]. The patient met the criteria for generalized anxiety disorder and multiple phobias (stuffed animals, dolls and some real animals). She also had bizarre behaviour (soliloquy). At age of 12, ADOS (Autism Diagnostic Observation Schedule) Module 3 disclosed autistic-like behaviour. The weak academic competence level (reading, writing, comprehension skills) achieved by the patient did not permit a structured assessment.
At the age of 13, the family pediatrician required new medical advice for the presence of dysmorphisms. Her weight was 51 kg (>50th centile), height 153 cm (<25 centile), and head circumference 53.5 cm (<50th centile). Facial anomalies included long palpebral fissures with thick eyelids, flat philtrum, and thick everted lips (Figure 1
B). Limb/skeletal anomalies were also present, including persistent fetal pads, clinodactylous of 5th fingers, and tapering fingers. Early breast development was present. Neurologic brain MRI, ophthalmologic, brainstem audiometry, electroencephalography, colour Doppler echocardiography, and renal ultrasonography evaluations were all unremarkable.
2.2. Mutational Analysis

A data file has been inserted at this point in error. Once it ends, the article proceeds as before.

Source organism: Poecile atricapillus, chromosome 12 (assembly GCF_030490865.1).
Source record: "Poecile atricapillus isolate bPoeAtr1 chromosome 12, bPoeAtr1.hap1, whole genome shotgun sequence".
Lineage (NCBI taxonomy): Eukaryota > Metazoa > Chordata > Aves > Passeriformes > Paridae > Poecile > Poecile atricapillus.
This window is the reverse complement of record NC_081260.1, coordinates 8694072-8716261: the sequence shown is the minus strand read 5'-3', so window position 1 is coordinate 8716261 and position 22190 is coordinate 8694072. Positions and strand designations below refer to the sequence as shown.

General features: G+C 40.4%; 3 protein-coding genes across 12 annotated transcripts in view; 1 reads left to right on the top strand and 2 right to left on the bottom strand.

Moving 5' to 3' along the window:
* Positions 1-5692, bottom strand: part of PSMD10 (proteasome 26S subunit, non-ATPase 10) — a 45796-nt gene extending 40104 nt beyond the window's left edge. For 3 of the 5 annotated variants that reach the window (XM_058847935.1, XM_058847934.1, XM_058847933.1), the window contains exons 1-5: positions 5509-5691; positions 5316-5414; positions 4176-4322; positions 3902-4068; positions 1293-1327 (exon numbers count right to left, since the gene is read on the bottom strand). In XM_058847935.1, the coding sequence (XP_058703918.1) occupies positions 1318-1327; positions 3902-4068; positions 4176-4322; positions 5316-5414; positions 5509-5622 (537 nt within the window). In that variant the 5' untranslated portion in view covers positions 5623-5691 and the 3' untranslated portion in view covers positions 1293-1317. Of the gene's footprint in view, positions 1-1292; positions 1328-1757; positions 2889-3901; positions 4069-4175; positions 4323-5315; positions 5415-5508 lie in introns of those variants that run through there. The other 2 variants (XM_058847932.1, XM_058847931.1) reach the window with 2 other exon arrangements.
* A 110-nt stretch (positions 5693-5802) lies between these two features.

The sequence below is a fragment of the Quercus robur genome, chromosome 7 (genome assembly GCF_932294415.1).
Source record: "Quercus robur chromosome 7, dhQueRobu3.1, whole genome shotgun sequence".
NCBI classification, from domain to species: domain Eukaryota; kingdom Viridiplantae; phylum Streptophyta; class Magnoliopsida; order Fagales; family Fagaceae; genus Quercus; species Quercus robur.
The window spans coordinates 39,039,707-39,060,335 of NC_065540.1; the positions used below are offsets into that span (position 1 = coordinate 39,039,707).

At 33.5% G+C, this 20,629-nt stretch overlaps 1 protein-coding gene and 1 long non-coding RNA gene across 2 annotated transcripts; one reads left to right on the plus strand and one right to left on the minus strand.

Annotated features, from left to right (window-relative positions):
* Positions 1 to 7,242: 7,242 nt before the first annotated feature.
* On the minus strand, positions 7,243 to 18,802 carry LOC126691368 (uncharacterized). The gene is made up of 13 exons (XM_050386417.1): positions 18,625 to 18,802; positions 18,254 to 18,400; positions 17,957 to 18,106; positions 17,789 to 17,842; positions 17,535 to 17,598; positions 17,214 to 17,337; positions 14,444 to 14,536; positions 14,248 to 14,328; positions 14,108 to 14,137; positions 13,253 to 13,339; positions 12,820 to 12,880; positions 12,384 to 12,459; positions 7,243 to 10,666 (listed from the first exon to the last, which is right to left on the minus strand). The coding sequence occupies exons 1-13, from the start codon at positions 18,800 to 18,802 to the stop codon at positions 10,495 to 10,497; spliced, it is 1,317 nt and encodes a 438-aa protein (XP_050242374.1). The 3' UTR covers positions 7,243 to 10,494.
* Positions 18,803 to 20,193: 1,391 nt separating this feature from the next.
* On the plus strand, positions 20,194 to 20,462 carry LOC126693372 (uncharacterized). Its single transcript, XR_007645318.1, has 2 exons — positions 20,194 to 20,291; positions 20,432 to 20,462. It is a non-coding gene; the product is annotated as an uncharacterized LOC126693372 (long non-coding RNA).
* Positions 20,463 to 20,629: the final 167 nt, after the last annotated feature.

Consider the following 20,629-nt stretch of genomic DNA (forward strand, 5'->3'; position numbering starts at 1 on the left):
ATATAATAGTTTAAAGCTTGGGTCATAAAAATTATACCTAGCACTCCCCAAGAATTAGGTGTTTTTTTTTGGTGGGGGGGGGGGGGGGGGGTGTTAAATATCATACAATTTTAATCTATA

Patient GM13-3816 disclosed a c.15061C=/>T, p.R5021X heterozygous variant in KTM2D
], in a small fraction of alleles from the blood cells. Pyrosequencing analysis estimated a 16% of mosaic in peripheral blood, corresponding to a ~32% mosaic in leukocytes (Figure 2
A). By testing other tissue, we found 15% mutated alleles in urine cells, 2% in buccal swab, and no mosaic in hairs (data not shown).
In patient KB450 and KB369 we identified the nonsense c.13450C=/>T (p.R4484X) mutation [15
], and the novel frameshift c.3596_3597=/del (p.L1199HfsX7) mutation, respectively, both in mosaic.
Pyrosequencing was used to confirm and quantify the mosaicism in different tissues. KMT2D
c.13450C=/>T (p.R4484X) mutation was found in ~34% of peripheral blood alleles (in ~68% of leucocytes) and in ~46% of saliva cells (~92% in epithelial cells) (Figure 2
B). The c.3596_3597=/del (p.L1199HfsX7) mutation was found in 20% of peripheral blood alleles (~40% in leucocytes), and in ~27% of saliva cells (~54% in epithelial cells) (Figure 2
Due to the unavailability of DNA we were not able to sequence any relatives from patients GM13-3816 and KB450, while both KB369 parents were negative for c.3596_3597=/del (p.L1199HfsX7).